I agree that there are many uses for gems with only one application — I like making parts of my application into gems quite a lot. But I think that if you have a gem, you should extract it and build it. If something is telling you that it wants to be a gem, then I think it’s telling you that it should be a separate project (or at least a separate repository).

        I get the feeling from another comment that you thought I didn’t like the components-based approach. In fact, I like that approach very much — but I prefer to go all the way with it and build my gems as soon as I create them. Unbuilt gems seems like the worst of both worlds: the code’s not in the main application, but I can’t manage it completely separately.

  • I will say, though, that in the early stages of extraction, this may be useful for the sort of cross-component refactoring you’re talking about. But then what benefit does a Gemfile get you?

    • Stephan Hagemann

      The way I write component-based Rails, I like to have tests as low in the hierarchy as possible. I.e., I want to be able to navigate into a gem’s folder and run tests there. For that we need the Gemfile so that `bundle` in that directory can correctly refer to the needed gems.

  • Michael Barinek

    I’m sorry to hear that you didn’t enjoy the component based style. We’ve had tremendous success over the past 4 years on multiple projects using the described approach.

    The Gem provides all the same benefits of any library; loose coupling, high cohesion, and confidence that you’re testing only the intended library. The approach provides you more control over your codebase and better describes component interaction and ensures north-south dependencies. The main benefit is confidence to move forward fast for large project teams without dealing with Gem versioning.

    Worth mentioning, the approach is intended for multiple applications (3+) that all share a similar set of domain specific libraries (6+) within a given team or company.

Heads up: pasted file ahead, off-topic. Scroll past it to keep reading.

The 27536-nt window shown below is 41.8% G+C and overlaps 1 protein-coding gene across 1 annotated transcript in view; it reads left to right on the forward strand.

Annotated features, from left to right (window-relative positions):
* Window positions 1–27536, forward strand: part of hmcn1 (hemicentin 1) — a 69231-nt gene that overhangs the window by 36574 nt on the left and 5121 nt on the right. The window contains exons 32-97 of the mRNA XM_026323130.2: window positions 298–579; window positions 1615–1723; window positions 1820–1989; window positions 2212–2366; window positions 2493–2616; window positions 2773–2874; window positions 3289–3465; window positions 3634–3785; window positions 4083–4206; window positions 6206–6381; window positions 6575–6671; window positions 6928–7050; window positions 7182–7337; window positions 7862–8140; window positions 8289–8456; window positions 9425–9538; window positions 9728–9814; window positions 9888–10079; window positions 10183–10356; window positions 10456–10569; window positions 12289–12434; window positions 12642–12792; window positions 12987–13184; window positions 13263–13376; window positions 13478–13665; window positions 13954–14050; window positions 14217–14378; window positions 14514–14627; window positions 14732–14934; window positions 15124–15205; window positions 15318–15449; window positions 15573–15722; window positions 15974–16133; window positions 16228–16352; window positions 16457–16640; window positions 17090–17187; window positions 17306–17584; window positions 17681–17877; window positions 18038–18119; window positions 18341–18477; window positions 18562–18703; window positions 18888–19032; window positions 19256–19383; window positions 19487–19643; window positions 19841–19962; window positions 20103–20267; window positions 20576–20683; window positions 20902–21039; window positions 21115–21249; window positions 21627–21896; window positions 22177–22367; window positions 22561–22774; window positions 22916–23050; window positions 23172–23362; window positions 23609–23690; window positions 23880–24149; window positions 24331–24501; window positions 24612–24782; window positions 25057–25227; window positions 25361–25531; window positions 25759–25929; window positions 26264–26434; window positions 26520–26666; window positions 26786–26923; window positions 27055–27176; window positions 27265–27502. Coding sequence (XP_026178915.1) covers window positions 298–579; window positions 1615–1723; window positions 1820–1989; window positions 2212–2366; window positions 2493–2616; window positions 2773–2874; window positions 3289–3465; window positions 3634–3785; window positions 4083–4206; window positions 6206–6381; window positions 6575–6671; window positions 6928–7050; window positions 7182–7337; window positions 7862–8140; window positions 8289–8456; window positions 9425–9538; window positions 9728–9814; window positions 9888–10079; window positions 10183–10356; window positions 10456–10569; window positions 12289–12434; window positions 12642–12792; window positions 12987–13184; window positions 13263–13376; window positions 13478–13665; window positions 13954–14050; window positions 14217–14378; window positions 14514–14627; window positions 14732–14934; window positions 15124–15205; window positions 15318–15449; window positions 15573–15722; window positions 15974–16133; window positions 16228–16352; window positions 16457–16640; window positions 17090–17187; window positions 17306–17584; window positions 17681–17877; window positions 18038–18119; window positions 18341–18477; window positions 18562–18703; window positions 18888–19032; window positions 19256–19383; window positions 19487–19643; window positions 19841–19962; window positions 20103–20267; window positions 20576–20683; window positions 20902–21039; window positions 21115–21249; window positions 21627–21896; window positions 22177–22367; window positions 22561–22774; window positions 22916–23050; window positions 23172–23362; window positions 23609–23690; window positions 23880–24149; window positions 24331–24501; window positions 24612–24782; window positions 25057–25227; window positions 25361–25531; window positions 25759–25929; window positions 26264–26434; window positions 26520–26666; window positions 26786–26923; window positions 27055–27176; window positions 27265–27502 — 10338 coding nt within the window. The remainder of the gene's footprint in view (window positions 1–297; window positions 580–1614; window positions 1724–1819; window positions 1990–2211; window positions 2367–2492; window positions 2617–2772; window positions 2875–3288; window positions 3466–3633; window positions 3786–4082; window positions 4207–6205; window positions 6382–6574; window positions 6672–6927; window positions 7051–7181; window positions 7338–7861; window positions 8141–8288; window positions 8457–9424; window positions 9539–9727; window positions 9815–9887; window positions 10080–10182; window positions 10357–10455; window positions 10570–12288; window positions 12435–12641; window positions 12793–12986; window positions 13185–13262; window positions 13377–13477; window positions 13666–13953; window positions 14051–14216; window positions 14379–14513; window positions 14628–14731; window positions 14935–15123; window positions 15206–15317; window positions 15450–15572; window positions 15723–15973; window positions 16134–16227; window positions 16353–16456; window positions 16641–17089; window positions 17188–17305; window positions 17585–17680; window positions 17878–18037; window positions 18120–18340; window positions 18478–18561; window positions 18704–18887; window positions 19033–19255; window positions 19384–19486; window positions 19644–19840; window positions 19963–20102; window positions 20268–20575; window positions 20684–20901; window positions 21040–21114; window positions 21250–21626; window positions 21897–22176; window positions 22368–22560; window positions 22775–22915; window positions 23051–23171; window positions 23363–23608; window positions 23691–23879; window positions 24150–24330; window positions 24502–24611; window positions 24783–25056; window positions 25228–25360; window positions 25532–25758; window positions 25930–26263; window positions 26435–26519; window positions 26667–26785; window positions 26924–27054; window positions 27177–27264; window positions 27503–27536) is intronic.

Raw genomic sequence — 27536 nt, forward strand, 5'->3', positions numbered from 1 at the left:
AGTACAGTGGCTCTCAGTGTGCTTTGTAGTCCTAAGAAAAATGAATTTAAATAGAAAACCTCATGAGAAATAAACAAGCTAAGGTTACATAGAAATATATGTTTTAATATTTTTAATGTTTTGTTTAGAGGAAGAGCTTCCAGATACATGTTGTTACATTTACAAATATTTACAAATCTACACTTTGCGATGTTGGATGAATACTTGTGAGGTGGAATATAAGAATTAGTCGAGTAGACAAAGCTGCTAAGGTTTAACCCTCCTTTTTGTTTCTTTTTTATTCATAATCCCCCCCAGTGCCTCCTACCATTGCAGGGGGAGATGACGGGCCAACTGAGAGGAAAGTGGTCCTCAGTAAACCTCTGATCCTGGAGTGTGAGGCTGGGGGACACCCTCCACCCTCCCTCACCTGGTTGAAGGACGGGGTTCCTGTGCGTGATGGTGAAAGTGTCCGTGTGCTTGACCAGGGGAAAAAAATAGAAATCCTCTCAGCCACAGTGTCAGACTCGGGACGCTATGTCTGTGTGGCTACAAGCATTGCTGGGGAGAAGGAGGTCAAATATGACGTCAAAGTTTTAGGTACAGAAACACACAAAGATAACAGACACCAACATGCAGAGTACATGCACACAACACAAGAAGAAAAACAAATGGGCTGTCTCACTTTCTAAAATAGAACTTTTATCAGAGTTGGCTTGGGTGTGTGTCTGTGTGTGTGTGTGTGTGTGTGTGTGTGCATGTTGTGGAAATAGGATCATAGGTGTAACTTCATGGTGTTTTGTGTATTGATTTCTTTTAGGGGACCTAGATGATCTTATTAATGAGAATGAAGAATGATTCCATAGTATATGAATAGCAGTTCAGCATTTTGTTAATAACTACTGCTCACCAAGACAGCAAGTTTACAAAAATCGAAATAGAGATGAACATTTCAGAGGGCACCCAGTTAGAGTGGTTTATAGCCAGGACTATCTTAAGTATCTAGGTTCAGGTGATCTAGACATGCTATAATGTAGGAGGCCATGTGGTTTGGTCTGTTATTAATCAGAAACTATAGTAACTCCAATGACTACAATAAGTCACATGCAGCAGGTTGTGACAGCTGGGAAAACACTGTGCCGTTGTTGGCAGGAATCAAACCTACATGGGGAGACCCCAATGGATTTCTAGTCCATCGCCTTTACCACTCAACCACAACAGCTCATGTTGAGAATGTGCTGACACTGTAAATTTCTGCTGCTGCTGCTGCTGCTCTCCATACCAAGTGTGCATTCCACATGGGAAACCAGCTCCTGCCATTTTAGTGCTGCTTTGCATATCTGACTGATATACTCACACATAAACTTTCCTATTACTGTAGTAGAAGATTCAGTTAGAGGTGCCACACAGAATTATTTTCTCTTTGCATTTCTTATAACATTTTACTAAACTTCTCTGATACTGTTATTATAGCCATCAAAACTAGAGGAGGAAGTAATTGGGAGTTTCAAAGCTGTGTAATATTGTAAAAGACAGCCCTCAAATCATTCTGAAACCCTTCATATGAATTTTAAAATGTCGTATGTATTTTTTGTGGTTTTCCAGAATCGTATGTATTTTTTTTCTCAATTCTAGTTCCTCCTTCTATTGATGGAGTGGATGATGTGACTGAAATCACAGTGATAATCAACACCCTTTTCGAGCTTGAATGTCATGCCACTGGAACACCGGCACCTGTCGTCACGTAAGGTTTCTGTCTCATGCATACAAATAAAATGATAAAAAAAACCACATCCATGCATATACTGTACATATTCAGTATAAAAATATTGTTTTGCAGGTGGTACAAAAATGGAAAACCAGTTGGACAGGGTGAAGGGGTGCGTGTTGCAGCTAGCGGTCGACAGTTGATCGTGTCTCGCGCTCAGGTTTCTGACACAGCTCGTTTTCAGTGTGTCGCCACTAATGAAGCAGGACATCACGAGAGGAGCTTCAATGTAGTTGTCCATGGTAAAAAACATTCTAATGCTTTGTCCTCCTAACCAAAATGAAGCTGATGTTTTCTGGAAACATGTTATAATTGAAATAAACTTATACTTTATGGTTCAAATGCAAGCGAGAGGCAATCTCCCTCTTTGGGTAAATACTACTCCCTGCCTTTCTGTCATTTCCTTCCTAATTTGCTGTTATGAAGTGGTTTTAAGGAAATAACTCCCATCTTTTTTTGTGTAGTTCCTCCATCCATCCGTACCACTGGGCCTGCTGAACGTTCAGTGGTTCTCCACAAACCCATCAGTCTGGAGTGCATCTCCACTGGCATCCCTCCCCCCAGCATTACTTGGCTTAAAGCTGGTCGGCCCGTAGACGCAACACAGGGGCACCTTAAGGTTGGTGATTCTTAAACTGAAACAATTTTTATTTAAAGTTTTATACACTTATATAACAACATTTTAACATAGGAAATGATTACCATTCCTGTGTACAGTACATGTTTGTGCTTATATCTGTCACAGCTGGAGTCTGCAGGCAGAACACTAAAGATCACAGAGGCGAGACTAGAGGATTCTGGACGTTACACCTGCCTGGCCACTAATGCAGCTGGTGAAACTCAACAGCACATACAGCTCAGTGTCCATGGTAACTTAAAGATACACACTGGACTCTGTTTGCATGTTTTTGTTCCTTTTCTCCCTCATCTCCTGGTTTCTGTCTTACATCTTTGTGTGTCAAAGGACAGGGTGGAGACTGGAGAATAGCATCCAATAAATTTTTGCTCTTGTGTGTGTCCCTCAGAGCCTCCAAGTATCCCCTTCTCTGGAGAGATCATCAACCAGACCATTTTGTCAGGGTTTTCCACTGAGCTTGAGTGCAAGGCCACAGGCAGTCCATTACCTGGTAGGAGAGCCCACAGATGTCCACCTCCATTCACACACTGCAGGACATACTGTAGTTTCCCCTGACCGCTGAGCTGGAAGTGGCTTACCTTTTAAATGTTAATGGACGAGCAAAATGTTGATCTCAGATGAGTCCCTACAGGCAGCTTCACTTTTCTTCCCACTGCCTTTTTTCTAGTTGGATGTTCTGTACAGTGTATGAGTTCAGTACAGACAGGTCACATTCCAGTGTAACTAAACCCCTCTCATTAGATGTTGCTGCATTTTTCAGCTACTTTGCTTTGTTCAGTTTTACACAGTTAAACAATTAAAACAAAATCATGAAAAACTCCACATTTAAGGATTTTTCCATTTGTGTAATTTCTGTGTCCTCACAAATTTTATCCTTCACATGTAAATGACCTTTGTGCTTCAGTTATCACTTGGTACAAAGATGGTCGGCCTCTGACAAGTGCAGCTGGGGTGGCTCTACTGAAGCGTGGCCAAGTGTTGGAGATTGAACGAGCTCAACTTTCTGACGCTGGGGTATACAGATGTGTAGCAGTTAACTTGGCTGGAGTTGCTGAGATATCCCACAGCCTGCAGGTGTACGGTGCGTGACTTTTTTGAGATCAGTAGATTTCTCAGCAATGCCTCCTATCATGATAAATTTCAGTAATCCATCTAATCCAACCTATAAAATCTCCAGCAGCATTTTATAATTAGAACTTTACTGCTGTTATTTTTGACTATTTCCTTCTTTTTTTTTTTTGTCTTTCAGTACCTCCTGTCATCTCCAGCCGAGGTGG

Here are a few links that might help –


    • As I said in another comment, I do like the component-based style. What I hated was leaving the gems unbuilt. That feels sloppy and makes the gems more difficult to manage.

  • Jeff Dickey

    What’s the recommended way to hook the component’s RSpec coverage into that of the parent project? Following your example’s naming convention, I have a `rails_app/spec` directory tree which includes a current total of 664 examples not including those in `lib/component_1`. If I then `cd lib/component_1 && bundle exec rspec`, I get a successful run with `14 examples, 0 failures`. However, those 14 examples are not included in the 664 reported as having been run from the application root.

  • mazharoddin mohammed

    Thanks for the nice articles on Engines, I am new to Rails but started writing code and able to mount different engines, everything is working as expected, But I am facing problem while deploying the engine.
    I am using capistrano to deploy the app, and deployment was successful if I deploy app alone, but I am facing issue when I try to deploy app along with Engine.

    My app structure is like this.


    I checked-in blog engine code as a private repository using bitbucket and I am able to pull the code using bundle install, but changes are not getting deployed if I do some modifications to engine and check-in the code.
    And if i try to re package vendor/cache directory using command ‘bundle package –all’ am getting below error whenever i try to deploy.Later all attempts to deploy app along with engine’s are unsuccessful. Can you please let me know how to deploy engines along with main apps using capistrano and how to use local path to develop the engine and mount it on main app during development.

    ** [out ::] Git error: command `git reset –hard 523eb08393945438fd42602fa97a14bdfe48f166`
    ** [out ::]
    ** [out ::] in directory
    ** [out ::]
    ** [out ::] /home/deployer/apps/****/shared/bundle/ruby/2.2.0/bundler/gems/****-523eb0839394
    ** [out ::]
    ** [out ::] has failed.